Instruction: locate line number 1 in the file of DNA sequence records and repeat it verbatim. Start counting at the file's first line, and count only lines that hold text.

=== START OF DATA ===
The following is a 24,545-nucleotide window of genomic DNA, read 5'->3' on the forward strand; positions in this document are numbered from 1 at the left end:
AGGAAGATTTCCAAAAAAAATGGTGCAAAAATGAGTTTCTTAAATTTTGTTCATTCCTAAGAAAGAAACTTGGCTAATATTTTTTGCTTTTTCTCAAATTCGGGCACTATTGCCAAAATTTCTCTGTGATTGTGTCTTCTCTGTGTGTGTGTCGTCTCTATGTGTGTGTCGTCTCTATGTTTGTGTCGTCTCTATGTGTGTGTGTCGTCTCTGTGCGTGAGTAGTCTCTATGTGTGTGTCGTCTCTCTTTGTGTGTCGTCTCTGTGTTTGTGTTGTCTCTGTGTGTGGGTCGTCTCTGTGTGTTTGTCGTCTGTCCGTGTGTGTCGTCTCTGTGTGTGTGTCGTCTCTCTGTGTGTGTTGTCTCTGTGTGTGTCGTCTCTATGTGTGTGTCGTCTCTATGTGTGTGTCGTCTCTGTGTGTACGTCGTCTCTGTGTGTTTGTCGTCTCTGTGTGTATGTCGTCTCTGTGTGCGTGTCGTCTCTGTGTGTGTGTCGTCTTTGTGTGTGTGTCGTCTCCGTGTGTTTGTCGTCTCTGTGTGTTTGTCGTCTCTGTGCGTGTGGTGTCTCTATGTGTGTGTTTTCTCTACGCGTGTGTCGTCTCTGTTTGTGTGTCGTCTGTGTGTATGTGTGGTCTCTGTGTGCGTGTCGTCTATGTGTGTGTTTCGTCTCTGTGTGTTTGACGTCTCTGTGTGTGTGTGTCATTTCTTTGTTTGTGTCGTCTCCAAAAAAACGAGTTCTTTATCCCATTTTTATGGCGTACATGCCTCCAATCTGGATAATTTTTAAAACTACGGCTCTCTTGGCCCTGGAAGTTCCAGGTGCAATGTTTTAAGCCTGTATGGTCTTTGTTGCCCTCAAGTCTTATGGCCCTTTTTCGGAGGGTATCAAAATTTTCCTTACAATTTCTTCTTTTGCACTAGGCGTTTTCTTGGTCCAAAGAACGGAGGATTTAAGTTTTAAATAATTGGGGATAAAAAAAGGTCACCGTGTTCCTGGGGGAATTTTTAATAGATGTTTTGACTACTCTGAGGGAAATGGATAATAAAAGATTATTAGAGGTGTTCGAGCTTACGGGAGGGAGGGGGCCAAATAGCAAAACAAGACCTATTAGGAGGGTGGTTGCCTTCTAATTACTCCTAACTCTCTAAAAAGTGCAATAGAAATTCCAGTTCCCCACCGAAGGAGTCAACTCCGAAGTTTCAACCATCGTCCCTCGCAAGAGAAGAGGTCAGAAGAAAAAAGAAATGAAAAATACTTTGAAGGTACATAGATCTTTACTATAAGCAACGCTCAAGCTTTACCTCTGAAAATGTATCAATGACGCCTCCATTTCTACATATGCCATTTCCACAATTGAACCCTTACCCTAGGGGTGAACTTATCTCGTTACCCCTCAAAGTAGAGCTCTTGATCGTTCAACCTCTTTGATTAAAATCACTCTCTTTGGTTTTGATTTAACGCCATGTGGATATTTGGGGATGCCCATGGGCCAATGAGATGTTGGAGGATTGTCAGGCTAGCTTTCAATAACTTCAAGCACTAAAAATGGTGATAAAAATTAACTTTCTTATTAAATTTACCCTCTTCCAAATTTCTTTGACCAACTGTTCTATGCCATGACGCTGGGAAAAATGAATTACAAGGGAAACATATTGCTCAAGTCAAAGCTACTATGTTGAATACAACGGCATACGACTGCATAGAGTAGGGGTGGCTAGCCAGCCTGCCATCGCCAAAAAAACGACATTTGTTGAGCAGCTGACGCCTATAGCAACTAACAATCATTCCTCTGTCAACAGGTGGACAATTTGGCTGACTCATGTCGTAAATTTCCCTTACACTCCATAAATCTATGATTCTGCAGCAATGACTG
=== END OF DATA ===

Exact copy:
The following is a 24,545-nucleotide window of genomic DNA, read 5'->3' on the forward strand; positions in this document are numbered from 1 at the left end: